STEM is Risky, Go For It.

“I go after problems that excite me. When I started this project, I didn’t know anything about black holes and honestly, it was a risky project. But my heart was in this project. I love this project, and I think that that’s what makes it a success. When you get really smart people together, who are super motivated by the problem that they’re working on, I think people will figure out the answers.”

– Katie Bowman 

Katie Bowman is one of the 200 scientists that collaborated to capture an image of light in a Black Hole. Seeing inside a black hole was an impossible feat until now and it was an international risk.  Despite the risk and not having previous knowledge of how black holes worked when she started on the project six years ago,  it was her algorithm that allowed scientists to capture the image that stunned the world.

I was overwhelmed with excitement and surprise when the image was finally revealed and upon learning of Katie’s contribution it took me down this rabbit hole of ideas circling around, what is next for women in STEM?  The STEM field is comprised of roughly 28% women and that needs to grow. Everyday a new IT firm or incredible invention, or  discovery such as this one occurs and the number of women doing it is slowly rising. The next generation is preparing for the overwhelming jobs that will be available in the STEM or STEAM (Science Technology Engineering Arts Mathematics)  fields, but for now we need to push for retraining and education for women interested in this field.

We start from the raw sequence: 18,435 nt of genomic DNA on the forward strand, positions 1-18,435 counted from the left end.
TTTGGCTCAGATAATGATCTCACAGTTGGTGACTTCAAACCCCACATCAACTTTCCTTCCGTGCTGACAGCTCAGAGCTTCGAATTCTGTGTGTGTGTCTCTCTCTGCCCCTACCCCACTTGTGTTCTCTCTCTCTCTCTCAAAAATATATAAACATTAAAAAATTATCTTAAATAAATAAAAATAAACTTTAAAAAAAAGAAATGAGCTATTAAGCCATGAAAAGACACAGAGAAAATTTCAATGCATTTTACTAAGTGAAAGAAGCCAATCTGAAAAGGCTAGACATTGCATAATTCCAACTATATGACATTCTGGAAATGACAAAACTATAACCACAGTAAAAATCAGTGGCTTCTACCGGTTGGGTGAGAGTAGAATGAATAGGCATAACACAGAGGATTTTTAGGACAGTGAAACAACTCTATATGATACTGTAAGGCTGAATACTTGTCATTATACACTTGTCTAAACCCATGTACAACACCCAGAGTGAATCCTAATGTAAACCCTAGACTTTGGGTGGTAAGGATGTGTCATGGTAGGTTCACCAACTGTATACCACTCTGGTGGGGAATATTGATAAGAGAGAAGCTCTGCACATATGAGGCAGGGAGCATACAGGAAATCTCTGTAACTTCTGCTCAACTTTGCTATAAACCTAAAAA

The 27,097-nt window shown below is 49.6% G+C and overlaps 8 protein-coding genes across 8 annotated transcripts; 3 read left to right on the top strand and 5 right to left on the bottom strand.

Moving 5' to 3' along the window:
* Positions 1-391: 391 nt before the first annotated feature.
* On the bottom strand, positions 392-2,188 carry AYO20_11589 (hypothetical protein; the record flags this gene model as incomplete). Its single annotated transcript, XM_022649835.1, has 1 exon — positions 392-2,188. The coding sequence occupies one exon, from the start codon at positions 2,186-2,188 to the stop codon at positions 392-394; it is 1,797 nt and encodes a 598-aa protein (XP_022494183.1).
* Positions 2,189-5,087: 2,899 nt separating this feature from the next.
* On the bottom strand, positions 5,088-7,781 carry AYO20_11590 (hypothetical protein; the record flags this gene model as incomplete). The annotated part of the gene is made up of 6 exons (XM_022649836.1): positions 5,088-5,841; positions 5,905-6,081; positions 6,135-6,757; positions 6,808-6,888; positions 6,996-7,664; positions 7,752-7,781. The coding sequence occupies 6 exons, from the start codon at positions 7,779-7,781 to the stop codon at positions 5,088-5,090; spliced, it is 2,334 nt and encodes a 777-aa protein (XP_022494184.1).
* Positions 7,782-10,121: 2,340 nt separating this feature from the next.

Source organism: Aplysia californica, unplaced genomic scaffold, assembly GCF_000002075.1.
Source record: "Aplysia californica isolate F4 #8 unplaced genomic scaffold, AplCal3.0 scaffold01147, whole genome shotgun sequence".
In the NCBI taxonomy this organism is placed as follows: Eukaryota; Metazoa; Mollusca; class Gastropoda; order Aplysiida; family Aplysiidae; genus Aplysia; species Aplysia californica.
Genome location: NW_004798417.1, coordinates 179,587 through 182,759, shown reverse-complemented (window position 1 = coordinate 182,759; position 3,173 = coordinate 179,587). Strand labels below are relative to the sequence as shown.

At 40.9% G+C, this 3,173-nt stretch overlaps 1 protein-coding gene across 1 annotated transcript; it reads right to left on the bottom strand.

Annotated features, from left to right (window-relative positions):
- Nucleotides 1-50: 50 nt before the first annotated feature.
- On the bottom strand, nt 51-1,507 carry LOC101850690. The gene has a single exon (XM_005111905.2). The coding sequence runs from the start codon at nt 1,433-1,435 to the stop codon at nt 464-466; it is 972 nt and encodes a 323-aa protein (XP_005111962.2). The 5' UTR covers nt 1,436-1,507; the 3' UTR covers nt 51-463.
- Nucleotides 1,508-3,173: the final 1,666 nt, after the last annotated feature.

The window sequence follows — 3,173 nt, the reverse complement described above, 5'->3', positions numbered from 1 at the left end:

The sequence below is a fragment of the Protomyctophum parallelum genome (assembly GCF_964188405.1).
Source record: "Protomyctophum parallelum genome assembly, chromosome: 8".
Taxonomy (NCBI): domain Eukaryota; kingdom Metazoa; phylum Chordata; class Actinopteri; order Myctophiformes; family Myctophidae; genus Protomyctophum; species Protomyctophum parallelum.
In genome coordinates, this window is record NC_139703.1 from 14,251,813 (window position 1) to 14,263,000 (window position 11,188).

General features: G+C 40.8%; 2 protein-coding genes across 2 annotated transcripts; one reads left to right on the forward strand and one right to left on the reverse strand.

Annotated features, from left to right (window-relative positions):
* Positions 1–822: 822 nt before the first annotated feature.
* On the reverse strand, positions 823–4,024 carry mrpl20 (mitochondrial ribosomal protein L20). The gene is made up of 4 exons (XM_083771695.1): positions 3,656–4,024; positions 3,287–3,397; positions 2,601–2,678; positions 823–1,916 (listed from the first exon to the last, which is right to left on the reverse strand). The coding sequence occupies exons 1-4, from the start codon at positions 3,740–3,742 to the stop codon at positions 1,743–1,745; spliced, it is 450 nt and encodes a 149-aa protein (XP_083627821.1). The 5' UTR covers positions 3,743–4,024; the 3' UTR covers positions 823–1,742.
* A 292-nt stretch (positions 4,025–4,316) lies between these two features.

In 2017, the International Visitor Leadership Program  also known as Hidden No More, brought together 48 women from around the world with “hidden talents” in STEM to go through workshops and networking opportunities to nurture their skills and create ideas that they could bring back to their respective countries. This idea came after the movie Hidden Figures premiered and sparked an interest in who else was “hidden” that could change the course of the STEM field.  We need to continue to do programs like this on the Federal, State, and Local levels to encourage the interest which will cultivate opportunities and provide growth for the country. If it is possible to create such an opportunity for 48 women, why not 100? Why not 1000?

Katie had an opportunity to put her skills to the test, challenge herself, and achieve what was once impossible at the age of 29. She joined the project without knowing anything about it and created an opportunity for herself to overcome a barrier as a woman, engineer, and scientist; ultimately, all she had was hope to rely on. That hope, while deeply rooted in extensive education, is what took us quite literally across the universe. Her algorithm was a risk, her speaking up was a risk, her attempt to make something happen without having all the information was a huge risk. But the risk gave us the reward and as women in IT and Science we have to risk it all if we’re going to make the next giant step for (wo)man kind.